Friday, June 10, 2011

Adopting: A calling or why am I putting my family through this?

When I was about 6 years old, I met my first adopted child. If you saw the about me section - you'd know that I grew up in Lima, Peru - and to be frank, adoption is just not something you talk about (it wasn't until I was an adult that my mother told me my best friend growing up had also been adopted!). So, I met this little girl who was adopted by friends of my parents -- and it all just clicked for me.

There are very few things I know for sure: I know I married a great guy, I know I love my daughter more than I've ever loved anyone, I know that following a career in theatre was going to be tough - but, I'm glad I stuck it out, and I always knew I would adopt. When Daniel and I were dating we discussed it and he was enthusiastic about the whole thing.

About a year ago, we attended our first orientation session to adopt through the county - and to be honest, we got a little spooked by how hard the process is. We are already stretched thin, and putting something else on our plates -- or someone else, who will come with a great deal of baggage, who won't just be happy to be loved and included, but, who will probably fight us and test us, well... all of that seemed like too much to take on. Yet, since that orientation, something has been gnawing at me... something really eating me up inside. At around my birthday I just knew that if we didn't start this now - I wouldn't be able to live with myself. For the first time in my life, I felt a calling to something. I'm not a religious person, but, I can tell you -- this is probably what they feel like when they are moved to do something totally crazy because you know in your bones that a) it's the right thing to do and b) now is the time to do it. So, I felt a calling... a honest to goodness calling to go for it. Daniel and I talked about it -- and he told me that he would prefer if we waited until Izzie was older, but, if I really felt like this was this was the time - then he was on board (see -- I knew I married a great guy).

So, what are the steps? Holy Cow!!! There are a LOT of steps to being an adoptive parent. We first went to see a counselor to talk through our options -- she said international adoption would be between 27-45k.... since we aren't looking to adopt a baby, and we don't have that kind of money - we decided to go back to that orientation session and see if we could stomach all the steps. Well, surprise surprise - the second time didn't seem so bad... but, it's still a lot of steps... first you have to become a foster parent, and then you can be considered an adoptive parent (after 2 more classes)... so, here are the basic steps (believe me, it's more complicated than even this):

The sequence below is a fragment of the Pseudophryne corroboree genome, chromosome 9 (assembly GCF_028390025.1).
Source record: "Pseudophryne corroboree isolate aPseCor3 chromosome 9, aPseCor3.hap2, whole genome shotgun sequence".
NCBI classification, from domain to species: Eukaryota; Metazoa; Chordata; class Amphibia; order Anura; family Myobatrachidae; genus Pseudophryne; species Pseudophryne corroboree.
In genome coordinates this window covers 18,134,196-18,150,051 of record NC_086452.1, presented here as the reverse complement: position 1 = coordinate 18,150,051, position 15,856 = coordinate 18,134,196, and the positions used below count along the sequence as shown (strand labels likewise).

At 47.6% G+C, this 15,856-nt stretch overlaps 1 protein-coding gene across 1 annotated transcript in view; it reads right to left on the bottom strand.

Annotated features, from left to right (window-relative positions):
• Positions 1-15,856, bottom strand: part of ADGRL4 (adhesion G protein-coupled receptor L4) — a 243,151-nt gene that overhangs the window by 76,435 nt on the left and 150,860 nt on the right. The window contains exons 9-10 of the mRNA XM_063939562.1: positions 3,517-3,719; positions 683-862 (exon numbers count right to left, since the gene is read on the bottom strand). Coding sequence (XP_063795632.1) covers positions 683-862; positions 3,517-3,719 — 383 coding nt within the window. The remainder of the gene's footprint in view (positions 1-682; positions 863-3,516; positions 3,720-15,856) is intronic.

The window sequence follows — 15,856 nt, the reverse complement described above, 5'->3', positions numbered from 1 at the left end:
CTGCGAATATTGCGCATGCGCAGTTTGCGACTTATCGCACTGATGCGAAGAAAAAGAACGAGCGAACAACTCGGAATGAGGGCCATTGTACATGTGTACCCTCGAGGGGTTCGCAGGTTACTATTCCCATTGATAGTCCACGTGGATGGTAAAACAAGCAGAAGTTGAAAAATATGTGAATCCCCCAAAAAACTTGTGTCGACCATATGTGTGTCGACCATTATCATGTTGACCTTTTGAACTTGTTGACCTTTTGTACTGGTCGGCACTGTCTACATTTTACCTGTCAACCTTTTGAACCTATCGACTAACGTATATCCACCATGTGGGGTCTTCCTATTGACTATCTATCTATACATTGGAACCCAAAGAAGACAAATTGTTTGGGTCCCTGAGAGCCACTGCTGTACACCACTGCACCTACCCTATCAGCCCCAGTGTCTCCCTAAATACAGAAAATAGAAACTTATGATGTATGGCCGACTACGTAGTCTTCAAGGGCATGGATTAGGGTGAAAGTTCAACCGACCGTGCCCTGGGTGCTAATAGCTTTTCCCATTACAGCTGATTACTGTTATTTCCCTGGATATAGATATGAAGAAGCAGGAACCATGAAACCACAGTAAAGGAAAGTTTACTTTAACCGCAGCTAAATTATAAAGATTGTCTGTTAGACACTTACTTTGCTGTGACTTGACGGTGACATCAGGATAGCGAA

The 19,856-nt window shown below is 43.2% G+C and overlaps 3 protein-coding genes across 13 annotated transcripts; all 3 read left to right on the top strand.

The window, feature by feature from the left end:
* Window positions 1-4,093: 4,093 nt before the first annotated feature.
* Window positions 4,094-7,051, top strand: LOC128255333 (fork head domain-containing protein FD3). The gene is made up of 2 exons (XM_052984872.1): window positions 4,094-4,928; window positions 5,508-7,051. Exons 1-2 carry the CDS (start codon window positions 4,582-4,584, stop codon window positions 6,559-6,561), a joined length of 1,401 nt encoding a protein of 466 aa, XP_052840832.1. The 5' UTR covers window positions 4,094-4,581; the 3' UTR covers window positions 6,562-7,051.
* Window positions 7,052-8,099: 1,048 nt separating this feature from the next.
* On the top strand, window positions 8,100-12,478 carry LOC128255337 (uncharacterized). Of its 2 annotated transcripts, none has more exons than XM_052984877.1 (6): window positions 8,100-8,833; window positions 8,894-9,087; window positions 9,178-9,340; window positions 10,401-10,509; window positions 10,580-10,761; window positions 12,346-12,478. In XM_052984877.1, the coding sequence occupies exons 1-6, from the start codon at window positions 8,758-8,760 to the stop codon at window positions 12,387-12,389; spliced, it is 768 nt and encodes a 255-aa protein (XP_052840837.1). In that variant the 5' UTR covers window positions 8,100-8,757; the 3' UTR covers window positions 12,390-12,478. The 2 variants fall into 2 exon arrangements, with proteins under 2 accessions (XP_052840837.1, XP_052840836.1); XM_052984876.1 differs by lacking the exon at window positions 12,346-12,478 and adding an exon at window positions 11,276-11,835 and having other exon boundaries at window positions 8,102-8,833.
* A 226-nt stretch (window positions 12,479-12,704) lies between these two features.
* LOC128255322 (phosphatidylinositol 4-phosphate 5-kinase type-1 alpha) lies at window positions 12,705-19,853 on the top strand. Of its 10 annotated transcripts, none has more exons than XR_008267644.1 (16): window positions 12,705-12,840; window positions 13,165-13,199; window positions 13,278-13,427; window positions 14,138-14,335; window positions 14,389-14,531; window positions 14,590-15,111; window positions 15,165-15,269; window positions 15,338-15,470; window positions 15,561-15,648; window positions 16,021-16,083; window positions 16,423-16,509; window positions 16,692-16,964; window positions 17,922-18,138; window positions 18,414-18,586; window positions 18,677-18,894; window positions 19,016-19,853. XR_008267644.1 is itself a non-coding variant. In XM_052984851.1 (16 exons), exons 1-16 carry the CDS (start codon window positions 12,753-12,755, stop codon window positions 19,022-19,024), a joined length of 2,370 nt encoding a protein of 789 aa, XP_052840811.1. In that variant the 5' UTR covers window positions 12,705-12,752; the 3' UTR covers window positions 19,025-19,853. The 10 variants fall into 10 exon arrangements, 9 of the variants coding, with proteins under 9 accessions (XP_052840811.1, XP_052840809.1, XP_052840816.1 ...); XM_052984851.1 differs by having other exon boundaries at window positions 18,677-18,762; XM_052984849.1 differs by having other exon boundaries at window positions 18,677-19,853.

1. 3 hour orientation
2. All the adults in the household have to get fingerprinted within 5 days of the orientation
3. You have to put down references and those people need to fill out a questionnaire and send it back within 20 days. (Thankfully, I have lovely people in my life that filled it out and sent it back on time).
4. You have to get a physical, and blood work, and a TB test - then have your doctor mail in the paperwork. (The TB test is no big deal - unless you bruise easily.. which I guess I do.  I'm sporting a douzy)

5. You have to fill out a REALLY long questionnaire that asks you about your life, your childhood, your beliefs, your marriage, everything.
6. You have to schedule a home visit with a Social worker after they have been assigned. For that home visit your place needs to be:
     a) child proofed
     b) there needs to be a room for the child -- even if you are months away from getting that child -- they still need a room that is solely a child's room. We live in a 3 bedroom townhouse, so, that means our office/guest room will now become a child's room.
7. After the home visit you have to take care of the things the social worker noted and then get another home visit (and this has to all happen within 4 months of the initial orientation).
8. you have to take First Aid and CPR training
9. you have to take 27 hours of Pride classes(these are parenting classes that will teach you how to be a parent to a child who comes from a broken home) -- I start mine in July. The classes come in 3 or 6 hour chunks and you have 1 year from orientation to take them all.
10. If you are hoping to adopt - you have to take 2 more classes.
11. another visit from the social worker where you discuss your hopes and dreams for this child.
12. and then you begin....

This whole process will probably take more than a year - and then after we meet our child another 18 months (if we are lucky) more after that.

We can barely get ourselves to bed on time -- why do we think this is such a good idea? Because it's a calling I guess. Seriously, I have no good reason to attempt this craziness than to say that I've always known that I wanted to be the mother of an adopted child. I realize it's going to be the hardest thing I we will ever have to do -- but, I also know that it's the right thing for us. And I can't exactly explain to you why... I guess that's what a calling is all about.

No comments:

Post a Comment